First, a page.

Norma 26 Propuesta: La solucion del problema de vivienda NO esta es legalizar trampas y fraudes por parte de los constructores, sino en idear soluciones, pensar fuera de la caja, buscando alternativas no ortodoxas, con apertura de mente. Alternativas e ideas hay muchas y mejores que privilegiar el caos y el desarrollo destructivo, solo para beneficiar al sector constructor que hara una captura de valor eorme sin compartirla a la ciudad en beneficio de las comunidades circundantes al proyecto.
In America, we like our cars. And cars mean parking spaces — lots and lots of them. When some enterprising folks at the Savannah College of Art and Design learned that there are five parking spaces for every car in the US, they hatched a plan. Why not, they thought, build microhousing inside a garage?
If living in a parking garage sounds dreary to you, the prototypes the SCADders (SCADdians?) created in a garage on their Atlanta campus might convince you otherwise. They created three 135 square foot cabins, which each have a small bathroom, a kitchen, and a couch that doubles as a bed. They also have a wall of windows and a small private deck, both features any New Yorker would kill for.
The opposite side of the SCADpad pictured up top. All of the pads were decorated by current and former SCAD students.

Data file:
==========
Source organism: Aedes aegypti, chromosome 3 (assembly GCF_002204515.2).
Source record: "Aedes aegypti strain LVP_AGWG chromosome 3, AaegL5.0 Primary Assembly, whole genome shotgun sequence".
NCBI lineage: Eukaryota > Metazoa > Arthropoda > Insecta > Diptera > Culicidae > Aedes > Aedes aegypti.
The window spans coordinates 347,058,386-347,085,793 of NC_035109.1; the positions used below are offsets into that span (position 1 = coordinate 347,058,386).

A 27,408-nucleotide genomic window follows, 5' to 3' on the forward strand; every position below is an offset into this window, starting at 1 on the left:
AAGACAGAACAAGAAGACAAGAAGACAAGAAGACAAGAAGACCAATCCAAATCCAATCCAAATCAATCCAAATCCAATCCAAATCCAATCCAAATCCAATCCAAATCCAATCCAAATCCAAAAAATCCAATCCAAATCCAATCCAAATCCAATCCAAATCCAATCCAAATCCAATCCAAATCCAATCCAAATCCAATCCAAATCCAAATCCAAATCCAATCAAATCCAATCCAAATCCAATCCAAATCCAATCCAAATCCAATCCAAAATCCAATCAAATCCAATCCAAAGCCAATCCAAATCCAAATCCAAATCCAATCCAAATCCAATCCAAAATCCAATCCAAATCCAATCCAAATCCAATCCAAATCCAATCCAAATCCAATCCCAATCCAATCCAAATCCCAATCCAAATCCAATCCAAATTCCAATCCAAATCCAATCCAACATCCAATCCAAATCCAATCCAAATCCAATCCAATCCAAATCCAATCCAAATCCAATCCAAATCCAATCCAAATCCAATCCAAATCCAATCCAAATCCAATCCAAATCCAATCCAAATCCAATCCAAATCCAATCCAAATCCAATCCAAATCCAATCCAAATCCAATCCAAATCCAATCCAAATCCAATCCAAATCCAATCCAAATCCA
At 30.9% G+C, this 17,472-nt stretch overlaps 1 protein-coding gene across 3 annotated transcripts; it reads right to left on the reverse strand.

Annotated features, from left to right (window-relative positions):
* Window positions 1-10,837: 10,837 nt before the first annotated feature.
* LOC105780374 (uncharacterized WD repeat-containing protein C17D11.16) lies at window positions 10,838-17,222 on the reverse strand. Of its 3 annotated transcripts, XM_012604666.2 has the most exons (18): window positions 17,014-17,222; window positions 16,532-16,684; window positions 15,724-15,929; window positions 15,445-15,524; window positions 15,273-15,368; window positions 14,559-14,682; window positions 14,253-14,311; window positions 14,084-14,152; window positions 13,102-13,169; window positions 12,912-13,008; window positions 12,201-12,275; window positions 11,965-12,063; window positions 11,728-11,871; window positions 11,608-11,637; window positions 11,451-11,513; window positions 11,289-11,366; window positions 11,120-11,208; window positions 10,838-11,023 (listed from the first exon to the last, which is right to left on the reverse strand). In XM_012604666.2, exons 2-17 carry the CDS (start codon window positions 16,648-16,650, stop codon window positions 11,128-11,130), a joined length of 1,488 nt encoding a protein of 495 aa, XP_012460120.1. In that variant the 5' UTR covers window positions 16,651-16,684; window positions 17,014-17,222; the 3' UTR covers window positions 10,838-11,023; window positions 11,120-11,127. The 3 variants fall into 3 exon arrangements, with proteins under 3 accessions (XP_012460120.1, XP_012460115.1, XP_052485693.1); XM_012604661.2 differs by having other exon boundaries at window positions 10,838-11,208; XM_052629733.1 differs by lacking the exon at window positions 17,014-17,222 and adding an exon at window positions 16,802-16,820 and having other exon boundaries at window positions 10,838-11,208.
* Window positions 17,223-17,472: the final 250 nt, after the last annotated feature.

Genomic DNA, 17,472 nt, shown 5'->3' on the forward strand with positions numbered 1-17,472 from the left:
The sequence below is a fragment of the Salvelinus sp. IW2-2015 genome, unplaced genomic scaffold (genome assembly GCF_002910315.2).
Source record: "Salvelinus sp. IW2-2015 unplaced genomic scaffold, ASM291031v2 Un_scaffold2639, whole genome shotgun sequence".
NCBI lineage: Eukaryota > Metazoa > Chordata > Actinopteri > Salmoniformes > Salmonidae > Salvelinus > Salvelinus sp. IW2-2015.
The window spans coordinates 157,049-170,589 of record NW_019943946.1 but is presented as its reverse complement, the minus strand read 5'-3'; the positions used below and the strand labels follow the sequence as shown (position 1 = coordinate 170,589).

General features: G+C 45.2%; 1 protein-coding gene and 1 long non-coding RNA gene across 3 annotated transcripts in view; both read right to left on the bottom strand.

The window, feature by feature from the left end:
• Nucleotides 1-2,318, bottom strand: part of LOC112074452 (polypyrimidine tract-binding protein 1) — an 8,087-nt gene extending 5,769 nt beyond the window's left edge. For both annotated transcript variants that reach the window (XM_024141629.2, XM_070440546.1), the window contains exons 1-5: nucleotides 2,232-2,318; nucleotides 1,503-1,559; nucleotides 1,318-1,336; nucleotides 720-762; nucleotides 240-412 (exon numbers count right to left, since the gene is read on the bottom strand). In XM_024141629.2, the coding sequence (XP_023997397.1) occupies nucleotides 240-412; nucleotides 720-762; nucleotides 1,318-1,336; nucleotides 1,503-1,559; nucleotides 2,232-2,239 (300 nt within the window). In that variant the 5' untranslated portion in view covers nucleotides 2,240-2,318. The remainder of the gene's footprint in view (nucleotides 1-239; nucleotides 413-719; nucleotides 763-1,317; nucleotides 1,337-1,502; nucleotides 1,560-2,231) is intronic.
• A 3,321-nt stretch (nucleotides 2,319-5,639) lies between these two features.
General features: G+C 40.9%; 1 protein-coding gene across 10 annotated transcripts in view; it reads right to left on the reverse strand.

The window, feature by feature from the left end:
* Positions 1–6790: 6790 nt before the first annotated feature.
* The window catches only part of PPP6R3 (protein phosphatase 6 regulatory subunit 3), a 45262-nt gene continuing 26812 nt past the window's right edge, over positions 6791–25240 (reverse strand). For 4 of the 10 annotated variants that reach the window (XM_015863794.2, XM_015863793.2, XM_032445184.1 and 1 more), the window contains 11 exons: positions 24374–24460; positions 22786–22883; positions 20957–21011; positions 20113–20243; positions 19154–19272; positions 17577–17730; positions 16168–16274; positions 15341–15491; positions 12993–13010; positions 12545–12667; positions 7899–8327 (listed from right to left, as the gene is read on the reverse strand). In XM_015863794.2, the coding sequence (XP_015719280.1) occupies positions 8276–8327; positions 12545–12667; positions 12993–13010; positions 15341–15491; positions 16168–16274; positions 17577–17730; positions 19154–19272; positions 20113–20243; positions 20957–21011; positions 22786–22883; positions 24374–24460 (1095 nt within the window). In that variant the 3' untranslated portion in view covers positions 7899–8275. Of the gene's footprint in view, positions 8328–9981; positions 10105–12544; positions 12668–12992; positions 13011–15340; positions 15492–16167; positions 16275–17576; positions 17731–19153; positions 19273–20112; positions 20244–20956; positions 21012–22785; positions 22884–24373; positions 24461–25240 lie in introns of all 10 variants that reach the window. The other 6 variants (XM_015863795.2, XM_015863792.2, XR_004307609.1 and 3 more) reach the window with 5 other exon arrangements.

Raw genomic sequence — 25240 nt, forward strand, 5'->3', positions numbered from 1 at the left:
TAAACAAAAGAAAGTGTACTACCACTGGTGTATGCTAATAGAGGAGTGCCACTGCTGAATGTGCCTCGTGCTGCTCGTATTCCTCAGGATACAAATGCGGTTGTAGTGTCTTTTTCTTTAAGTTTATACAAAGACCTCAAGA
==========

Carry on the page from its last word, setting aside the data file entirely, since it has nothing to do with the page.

And the SCADpads aren’t just a design exercise — since the spring semester 2014 they’ve been inhabited by enterprising students and faculty (one of whom wrote an amusing account of their experience here).
The creators of the project estimate that each SCADpad costs about $40,000 to build, which could make them a viable solution for housing young people in dense urban areas with little affordable housing. As city dwellers increasingly favor public transportation over driving, more and more parking garage space will go unused — space that, with a little effort, could be transformed into someone’s happy home.
To see more photos and read more about the program, check out Design Milkand the program’s homepage at SCADpad.com.